What should breast milk look like?
In the first days of breastfeeding, you may notice that the milk has a yellow tinge and a thick consistency. And you might be worried if breast milk should look like this. Do not worry, everything is in order. Immediately after giving birth, the breast produces colostrum. This is the first food of the newborn and its first vaccine against diseases. A baby needs no more than a teaspoon of colostrum in one feeding, so don’t expect the baby to suck a lot of colostrum.
On the 2–5th day after birth, you will notice that the consistency of milk has changed. Transition milk comes in, which replaces colostrum. At the end of the 2nd week after the birth of the baby, mature milk begins to be produced, which is at first more liquid in consistency than the transitional milk, but becomes thicker with further feedings.
How to understand that a child is hungry?
Frequency of feeding is a common question that concerns nursing moms. If the baby is crying, it means you have already missed the moment when he is hungry, and it may be difficult to attach him to your chest in this state. Watch his behavior carefully to notice the first signs of hunger. A child may be hungry if he:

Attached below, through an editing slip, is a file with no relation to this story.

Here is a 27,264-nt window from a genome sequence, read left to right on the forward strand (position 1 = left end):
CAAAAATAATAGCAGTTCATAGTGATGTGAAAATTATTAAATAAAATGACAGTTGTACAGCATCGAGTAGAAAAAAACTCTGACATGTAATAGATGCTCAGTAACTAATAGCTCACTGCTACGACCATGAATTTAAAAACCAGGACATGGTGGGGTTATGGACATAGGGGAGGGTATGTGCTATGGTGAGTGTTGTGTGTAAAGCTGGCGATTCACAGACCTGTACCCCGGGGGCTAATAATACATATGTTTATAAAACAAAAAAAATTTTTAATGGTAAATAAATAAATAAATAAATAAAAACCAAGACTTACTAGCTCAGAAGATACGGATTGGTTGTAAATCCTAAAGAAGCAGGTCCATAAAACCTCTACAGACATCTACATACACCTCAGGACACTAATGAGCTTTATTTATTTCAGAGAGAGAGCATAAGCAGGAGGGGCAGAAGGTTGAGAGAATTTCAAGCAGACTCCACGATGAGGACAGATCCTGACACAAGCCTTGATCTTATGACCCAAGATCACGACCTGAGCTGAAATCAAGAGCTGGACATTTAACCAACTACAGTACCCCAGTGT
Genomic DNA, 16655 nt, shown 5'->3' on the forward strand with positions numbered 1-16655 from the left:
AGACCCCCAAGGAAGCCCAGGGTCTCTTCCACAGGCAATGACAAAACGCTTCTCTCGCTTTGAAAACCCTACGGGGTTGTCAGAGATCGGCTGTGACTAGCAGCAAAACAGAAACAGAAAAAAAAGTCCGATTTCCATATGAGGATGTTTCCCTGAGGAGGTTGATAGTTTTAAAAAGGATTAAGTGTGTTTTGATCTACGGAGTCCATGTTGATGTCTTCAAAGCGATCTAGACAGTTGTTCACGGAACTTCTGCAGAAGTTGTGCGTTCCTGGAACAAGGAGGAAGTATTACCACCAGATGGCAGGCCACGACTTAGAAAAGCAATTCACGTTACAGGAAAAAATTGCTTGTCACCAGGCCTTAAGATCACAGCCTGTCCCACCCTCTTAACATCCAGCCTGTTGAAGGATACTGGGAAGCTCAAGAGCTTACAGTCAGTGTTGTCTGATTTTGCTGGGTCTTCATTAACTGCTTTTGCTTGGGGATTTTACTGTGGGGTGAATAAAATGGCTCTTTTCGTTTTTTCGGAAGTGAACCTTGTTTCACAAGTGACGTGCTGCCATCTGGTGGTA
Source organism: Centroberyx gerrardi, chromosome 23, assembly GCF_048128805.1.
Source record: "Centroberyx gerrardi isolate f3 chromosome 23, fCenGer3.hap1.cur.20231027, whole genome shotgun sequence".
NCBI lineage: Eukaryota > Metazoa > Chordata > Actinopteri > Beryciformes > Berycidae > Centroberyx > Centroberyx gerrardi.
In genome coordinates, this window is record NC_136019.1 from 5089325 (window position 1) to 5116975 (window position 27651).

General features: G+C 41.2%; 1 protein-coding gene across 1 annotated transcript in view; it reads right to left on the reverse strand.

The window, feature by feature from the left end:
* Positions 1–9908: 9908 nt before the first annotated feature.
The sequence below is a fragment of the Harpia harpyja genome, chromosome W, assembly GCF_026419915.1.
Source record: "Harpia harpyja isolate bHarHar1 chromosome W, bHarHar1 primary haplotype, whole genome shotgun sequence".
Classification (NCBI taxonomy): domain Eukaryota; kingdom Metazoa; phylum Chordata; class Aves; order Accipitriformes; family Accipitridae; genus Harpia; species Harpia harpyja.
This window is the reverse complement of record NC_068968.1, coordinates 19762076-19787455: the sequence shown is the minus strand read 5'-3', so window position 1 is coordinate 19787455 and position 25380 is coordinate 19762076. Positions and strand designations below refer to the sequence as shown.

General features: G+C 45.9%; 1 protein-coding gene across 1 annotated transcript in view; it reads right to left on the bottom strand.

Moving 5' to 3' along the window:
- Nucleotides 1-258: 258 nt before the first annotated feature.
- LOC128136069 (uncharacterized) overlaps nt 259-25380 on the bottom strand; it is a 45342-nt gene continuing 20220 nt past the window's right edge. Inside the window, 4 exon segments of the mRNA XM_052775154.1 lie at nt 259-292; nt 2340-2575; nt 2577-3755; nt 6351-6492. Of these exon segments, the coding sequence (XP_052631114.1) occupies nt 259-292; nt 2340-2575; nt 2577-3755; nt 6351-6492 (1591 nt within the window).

- looks worried
- flex handles
- clenches fists
- puts his fingers to his mouth
- makes sucking movements
When the child is fed, he closes his eyes and you will feel his arms and legs relax.
How often should I put the baby to the chest?
Let the child set the schedule yourself. Let you not surprised by the desire of the child to suck the breast every hour in the first few days after birth. This allows you to stimulate the production of milk in the amount that meets the needs of your child in milk. With the addition of milk, you can notice the weakening of hunger in a child, and feeding will be needed every 2–3 hours or 8–12 times a day.
What should and what should not be done while breastfeeding?
Nursing mothers are often concerned about the question of what can and what should not be done while breastfeeding, whether it is necessary to adhere to the diet of a nursing mother so that the child gets all the nutrients that he needs. Recommendations for breastfeeding moms:
- Increase your daily calorie calorie consumption by 450–500 calories to produce enough milk.